Article Title:Review: Les Ballets Grandiva's 'Men in Tutus'
Author or Credit:Larry Jenkins
Published on:18th November 2007 - 04:40 pm
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Story ID:5255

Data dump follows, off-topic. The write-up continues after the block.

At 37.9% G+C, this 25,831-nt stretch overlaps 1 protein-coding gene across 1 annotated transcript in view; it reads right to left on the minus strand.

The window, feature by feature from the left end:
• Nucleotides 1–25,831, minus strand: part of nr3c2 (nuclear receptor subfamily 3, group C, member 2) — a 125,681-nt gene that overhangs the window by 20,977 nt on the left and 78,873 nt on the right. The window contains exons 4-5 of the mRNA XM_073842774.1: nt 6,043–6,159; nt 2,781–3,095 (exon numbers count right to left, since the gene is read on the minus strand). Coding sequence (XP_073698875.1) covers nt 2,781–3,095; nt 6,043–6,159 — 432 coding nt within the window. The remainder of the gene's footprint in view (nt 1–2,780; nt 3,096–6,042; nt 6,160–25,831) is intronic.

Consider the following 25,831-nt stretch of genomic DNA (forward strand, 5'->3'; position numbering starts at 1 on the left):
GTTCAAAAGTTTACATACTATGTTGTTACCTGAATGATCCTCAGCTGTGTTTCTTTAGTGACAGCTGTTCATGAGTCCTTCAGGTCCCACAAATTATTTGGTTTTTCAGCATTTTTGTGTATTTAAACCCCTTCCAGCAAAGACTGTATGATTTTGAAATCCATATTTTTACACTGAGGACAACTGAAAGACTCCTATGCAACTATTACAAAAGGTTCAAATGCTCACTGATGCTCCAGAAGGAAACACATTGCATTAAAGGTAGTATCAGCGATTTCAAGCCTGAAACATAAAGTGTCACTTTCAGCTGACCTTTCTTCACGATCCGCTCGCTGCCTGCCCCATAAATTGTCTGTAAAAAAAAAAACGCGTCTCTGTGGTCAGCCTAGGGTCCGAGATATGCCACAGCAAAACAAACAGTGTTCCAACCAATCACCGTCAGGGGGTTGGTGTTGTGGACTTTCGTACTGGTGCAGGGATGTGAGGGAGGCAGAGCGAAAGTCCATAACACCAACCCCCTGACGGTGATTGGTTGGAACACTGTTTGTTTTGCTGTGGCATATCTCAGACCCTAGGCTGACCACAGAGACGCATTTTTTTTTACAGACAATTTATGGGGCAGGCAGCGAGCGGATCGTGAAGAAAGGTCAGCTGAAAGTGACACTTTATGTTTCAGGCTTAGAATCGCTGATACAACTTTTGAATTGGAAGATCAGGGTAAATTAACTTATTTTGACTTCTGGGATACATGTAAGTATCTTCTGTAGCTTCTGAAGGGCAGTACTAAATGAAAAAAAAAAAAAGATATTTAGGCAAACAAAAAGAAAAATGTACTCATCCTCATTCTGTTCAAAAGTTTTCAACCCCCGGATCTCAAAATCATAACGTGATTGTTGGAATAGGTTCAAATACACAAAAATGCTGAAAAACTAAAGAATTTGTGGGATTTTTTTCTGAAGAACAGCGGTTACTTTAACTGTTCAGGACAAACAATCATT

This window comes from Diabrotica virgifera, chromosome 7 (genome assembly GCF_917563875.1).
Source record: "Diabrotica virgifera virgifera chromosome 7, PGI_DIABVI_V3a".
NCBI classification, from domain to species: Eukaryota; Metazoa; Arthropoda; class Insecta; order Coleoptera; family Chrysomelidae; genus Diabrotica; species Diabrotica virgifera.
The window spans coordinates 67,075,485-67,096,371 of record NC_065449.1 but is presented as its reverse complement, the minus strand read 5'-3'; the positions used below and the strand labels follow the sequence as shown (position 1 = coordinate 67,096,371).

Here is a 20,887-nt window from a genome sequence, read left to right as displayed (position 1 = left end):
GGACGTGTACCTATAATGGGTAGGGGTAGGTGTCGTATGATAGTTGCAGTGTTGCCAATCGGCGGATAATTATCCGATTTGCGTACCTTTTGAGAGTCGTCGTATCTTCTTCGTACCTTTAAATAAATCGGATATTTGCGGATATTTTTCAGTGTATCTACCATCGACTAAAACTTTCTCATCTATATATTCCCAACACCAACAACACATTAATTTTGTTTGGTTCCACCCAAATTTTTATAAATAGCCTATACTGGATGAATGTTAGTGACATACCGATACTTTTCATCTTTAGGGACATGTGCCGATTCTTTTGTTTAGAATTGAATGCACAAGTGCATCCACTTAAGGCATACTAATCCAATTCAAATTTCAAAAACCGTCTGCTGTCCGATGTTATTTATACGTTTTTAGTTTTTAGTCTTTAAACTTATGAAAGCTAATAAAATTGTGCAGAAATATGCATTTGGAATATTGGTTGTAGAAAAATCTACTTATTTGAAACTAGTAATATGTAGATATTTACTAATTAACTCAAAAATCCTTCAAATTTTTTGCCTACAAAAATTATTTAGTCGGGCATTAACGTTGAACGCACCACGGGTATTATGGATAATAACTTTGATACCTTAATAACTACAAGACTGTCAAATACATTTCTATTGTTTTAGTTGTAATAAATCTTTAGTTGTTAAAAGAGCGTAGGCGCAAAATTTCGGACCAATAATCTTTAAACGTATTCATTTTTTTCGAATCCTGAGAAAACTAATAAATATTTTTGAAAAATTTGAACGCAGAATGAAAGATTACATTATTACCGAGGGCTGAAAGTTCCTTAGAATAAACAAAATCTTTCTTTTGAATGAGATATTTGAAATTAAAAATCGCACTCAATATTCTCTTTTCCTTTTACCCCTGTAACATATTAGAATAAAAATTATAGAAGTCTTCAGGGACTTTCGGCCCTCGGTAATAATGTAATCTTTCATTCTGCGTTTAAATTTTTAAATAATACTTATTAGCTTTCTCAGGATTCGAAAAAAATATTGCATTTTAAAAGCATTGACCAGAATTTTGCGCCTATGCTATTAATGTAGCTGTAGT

Text:Les Ballets Grandiva's 'Men in Tutus' Founder/Artistic Director: Victor Trevino Performed at the Aotea Centre, Auckland One sure way to get laughs is to send up "high" art. Victor Trevino, the founder and artistic director of Les Ballets Grandiva thus follows on in the wake of countless art clowns who've entertained audiences worldwide by shamelessly cocking a snook at an iconic artform – in this instance, classical ballet. Men in Tutus is one of the most entertaining and amusing events I've sat through in a theatre for a very long time. The near-capacity audience in the Aotea Theatre on Saturday, 17 November thought so too. The evening was punctuated with gales of laughter, copious and frequent applause and rhythmic clapping accompanying the finale, giving the performers a boost in thanks for their hard work. And hard work it must be to give the impression, through all that buffoonery, that if someone cracked a whip and yelled "Clean it up, girls!" they could all do the dances "straight." That's real art. No matter how intentionally funny the all-male dancers were being, they never left one feeling that anything had been clumsily done – every movement was elegant, even the inelegant ones. In Swan Lake, Act II – which began the programme and perhaps should have ended it instead, so unstintingly hilarious it was – there were masterstrokes of comedy, not the least of which came from the ostensibly 'straight' member of the cast, guest performer Remi Wortmeyer of the Australian Ballet as Prince Siegfried. By far the most imposing of the 'boy' dancers in the company, he fully entered into the spirit of things, camping it up with the magnificently awkward swans in the "corp de ballet" and with Trevino as Odette. The supreme clown, though, turned out to be diminutive 'Heather Sowatt' aka Richard Isaac, first appearing as the foil for Wortmeyer's Prince, later showing enormous comic flair as the longsuffering partner of Trevino (whose ballerina persona 'Nina Maximaximova' appeared in solo roles throughout the evening) in the opening ensemble of Minkus Gala, after which his solos brought down the house. Victor Trevino's imitation of the great Pavlova's Dying Swan is an imitation in name only, for it is so full of originality and hysterical parody that Pavlova might not even twig that she's the butt of the joke. Mme Maximaximova's flapping was so over the top that her arms almost became disconnected, and her control of the amplitude of the movement produced incredulous gasps. The least successful segment from a comic standpoint, probably due to the fact that the camp-ness is a bit overdone to atone for the seriousness of the piece, is Le Grand Pas de Quatre, Trevino's take on a vehicle for four great ballerinas of the 19th century – Grisi, Taglioni, Cerito and Grahn, of whom only Grisi is widely remembered today. Taglioni should perhaps become the patron goddess of Men in Tutus as she is credited with being the first ballerina to dance 'en pointe'. The four modern 'ballerinas' aren't identifiable, as the audience was not provided with cast lists, a significant oversight, particularly from a reviewer's standpoint. The aforementioned Minkus Gala ended the performance with all the panache for which classical ballet is known - big ensembles, virtuosic solos, spectacular lifts, etc., and the company rose to every challenge whilst keeping us laughing. It'll take a long time for the memory to fade and for anyone who was there to be able to face a serious ballet company with a straight face. Don't miss Men in Tutus when it comes to your town. Larry Jenkins - 18th November 2007    
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